• Journal of Accounting Research: This journal publishes information about research conducted in the field of accounting.
  • Smart Brief: Smart Brief is a publication for professionals in a variety of industries, with a section specifically about accounting topics.
  • AccountingWEB: AccountingWEB is an online publication and community for accountants. They publish news articles, advice about using technology in accounting, and information about business practices.
  • The New York Times: Accounting: The New York Times offers a section of articles about accounting and accountants.

Taxes

Miscellaneous Accounting Guides and Information

 

by Robert Half -

Accounting and finance professionals face tough decisions every day. One is this: CPA vs. CMA. Yes, that's whether to pursue a CPA (certified public accountant) license versus a CMA (certified management accountant) certification.

What's the difference? Both provide their own benefits, and when it comes to deciding what credential to pursue, it’s not a matter of which one is better. It’s a matter of which is better for you. (Sometimes, the answer may be both.)

Here’s a quick, side-by-side "CPA vs. CMA" summary to help you evaluate the options when exploring which certification is best, the CMA certification or the CPA:

Take a look at the CPA

Are compliance and regulation in your wheelhouse? Do you find you focus on taxes, financial reporting, audits and customer-facing areas in your accounting and finance jobs? Finally, do you find your client base consists of individuals and businesses? If so, a CPA may be your best finance certification. The American Institute of CPAs (AICPA) represents the CPA profession and develops the CPA exam, which allows qualified individuals to become licensed CPAs in the U.S.

  • What you’ll need — At least a bachelor’s degree (with additional requirements in accounting and business-related college courses) and one or two years of experience under the supervision of a licensed CPA. These requirements vary from state to state, so check with your State Board of Accountancy, and make sure your school has the appropriate accreditations.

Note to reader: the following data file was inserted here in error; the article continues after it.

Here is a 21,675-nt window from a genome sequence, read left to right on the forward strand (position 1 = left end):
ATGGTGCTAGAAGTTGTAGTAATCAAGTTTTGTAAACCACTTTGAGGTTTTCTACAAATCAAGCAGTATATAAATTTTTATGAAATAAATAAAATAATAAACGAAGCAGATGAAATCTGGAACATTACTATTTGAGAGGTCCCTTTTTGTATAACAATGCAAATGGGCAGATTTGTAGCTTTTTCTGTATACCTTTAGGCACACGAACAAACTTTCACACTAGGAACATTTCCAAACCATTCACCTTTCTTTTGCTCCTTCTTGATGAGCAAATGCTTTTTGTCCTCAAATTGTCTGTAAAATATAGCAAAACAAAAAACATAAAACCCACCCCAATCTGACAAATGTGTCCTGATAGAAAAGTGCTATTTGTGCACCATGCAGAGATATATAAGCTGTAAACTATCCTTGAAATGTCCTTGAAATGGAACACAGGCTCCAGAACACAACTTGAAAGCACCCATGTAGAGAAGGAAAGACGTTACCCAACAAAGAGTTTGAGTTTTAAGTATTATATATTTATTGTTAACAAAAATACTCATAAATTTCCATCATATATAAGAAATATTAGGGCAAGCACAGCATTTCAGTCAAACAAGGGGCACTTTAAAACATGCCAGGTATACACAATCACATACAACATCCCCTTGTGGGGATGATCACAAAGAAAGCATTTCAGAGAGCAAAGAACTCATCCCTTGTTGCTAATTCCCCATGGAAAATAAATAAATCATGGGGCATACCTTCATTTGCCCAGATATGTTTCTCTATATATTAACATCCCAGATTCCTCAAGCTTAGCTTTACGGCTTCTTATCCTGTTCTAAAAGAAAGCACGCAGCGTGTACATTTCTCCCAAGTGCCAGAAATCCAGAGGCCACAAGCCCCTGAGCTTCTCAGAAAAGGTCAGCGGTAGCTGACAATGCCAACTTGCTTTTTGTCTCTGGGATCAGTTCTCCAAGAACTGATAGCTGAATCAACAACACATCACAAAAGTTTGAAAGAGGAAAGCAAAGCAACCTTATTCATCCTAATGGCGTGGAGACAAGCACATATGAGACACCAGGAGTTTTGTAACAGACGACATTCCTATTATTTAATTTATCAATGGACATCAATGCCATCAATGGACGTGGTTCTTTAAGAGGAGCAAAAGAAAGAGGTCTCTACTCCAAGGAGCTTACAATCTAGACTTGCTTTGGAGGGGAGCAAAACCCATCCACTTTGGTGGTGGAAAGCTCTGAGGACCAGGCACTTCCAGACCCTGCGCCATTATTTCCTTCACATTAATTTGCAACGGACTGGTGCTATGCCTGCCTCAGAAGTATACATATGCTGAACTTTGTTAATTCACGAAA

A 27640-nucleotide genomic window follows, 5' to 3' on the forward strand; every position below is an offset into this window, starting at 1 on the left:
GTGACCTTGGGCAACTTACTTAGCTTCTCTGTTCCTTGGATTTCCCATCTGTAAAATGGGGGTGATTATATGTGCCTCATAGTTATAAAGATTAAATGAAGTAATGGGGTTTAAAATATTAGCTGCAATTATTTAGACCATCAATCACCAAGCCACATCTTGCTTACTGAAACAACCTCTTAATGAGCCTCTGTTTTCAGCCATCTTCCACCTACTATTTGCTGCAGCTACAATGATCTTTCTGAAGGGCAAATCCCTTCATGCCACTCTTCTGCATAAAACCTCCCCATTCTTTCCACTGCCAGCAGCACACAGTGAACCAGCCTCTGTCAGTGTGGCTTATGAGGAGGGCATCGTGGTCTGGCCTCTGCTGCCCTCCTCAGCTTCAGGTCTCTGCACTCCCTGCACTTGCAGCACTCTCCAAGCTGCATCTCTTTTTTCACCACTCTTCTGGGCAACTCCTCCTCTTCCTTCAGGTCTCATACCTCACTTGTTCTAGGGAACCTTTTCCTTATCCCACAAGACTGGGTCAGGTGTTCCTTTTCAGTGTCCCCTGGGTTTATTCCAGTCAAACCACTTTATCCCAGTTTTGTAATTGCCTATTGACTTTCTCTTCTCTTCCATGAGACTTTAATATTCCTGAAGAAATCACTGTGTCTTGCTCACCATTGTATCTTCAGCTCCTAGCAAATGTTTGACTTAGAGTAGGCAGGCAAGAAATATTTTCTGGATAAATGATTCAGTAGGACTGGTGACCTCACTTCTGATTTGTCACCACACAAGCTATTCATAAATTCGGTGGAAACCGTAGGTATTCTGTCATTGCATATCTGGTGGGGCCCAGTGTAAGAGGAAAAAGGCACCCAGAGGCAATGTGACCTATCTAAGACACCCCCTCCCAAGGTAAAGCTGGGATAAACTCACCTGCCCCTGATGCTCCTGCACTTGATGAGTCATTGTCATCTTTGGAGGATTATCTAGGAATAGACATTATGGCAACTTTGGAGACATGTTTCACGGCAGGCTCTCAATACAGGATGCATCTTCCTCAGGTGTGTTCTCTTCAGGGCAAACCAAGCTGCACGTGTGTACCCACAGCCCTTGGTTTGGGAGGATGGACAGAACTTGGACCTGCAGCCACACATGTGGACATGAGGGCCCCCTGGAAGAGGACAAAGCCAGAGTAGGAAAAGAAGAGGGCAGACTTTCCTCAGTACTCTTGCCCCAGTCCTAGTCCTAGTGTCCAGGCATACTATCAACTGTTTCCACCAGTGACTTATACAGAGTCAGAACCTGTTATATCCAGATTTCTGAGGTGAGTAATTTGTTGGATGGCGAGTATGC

• Exam pass rate — Around 49 percent in 2016
  • Maintenance — Completion of various levels of continuing professional development — usually 40 hours annually, but it depends on your state — in order to keep your licensure. Courses can be taken online or on site.
  • Cost — Exam, application and licensure fees combined with a review course fee (mid-range cost: $1,700) and an ethics exam (obligatory in some states) can be as high as $3,000.
  • Perks — The CPA is often considered the most desired designation, for both public and corporate accounting positions.

R03;Read Everything You Need to Know About the CPA — and Then Some.

Compare the CMA certification

If you find your personal interests or your comfort zone lands you solely in the realm of corporate finance and accounting, you may consider a CMA finance certification. While the CPA designation is a state license, the CMA is a globally recognized credential. This is especially valuable to professionals interested in enhancing their abilities to analyze an organization’s financial condition and make strategic business decisions based on what they find.

  • What you’ll need — IMA (Institute of Management Accountants) membership, a bachelor’s degree and two continuous years of management accounting or financial management. These requirements can be fulfilled seven years before or after passing the CMA exam.
  • Exam pass rate — The pass rate differs by geographic region but averages about 40 percent on part 1 and 50 percent on part 2.
  • Maintenance — You’ll need to take 30 hours of certified professional education each year. Two of those will need to be in ethics. Courses can be taken online or on site.
  • Cost — Standard fees including entrance and exam fees run about $1,330, plus the cost of IMA membership.
  • Perks — Holding a CMA shows employers you have a head for business, as well as numbers.

CPA vs. CMA: advantages of both

Employers see the time, money and effort to acquire either the CPA and CMA certifications as a testament to an individual's commitment to succeed as an accounting and finance professional. This demonstration of commitment, focused study and knowledge can even serve as the tiebreaker between two qualified candidates for a job.

Both certifications also offer salary rewards. Professionals with an industry-recognized designation can expect starting salary offers to be higher than the market average.

There are a number of other valued certifications, of course, including the chartered global management accountant (CGMA) from the AICPA, certified internal auditor (CIA) from The Institute of Internal Auditors, and certified payroll professional from the American Payroll Association.

 
Grand Total (3 Detail Records)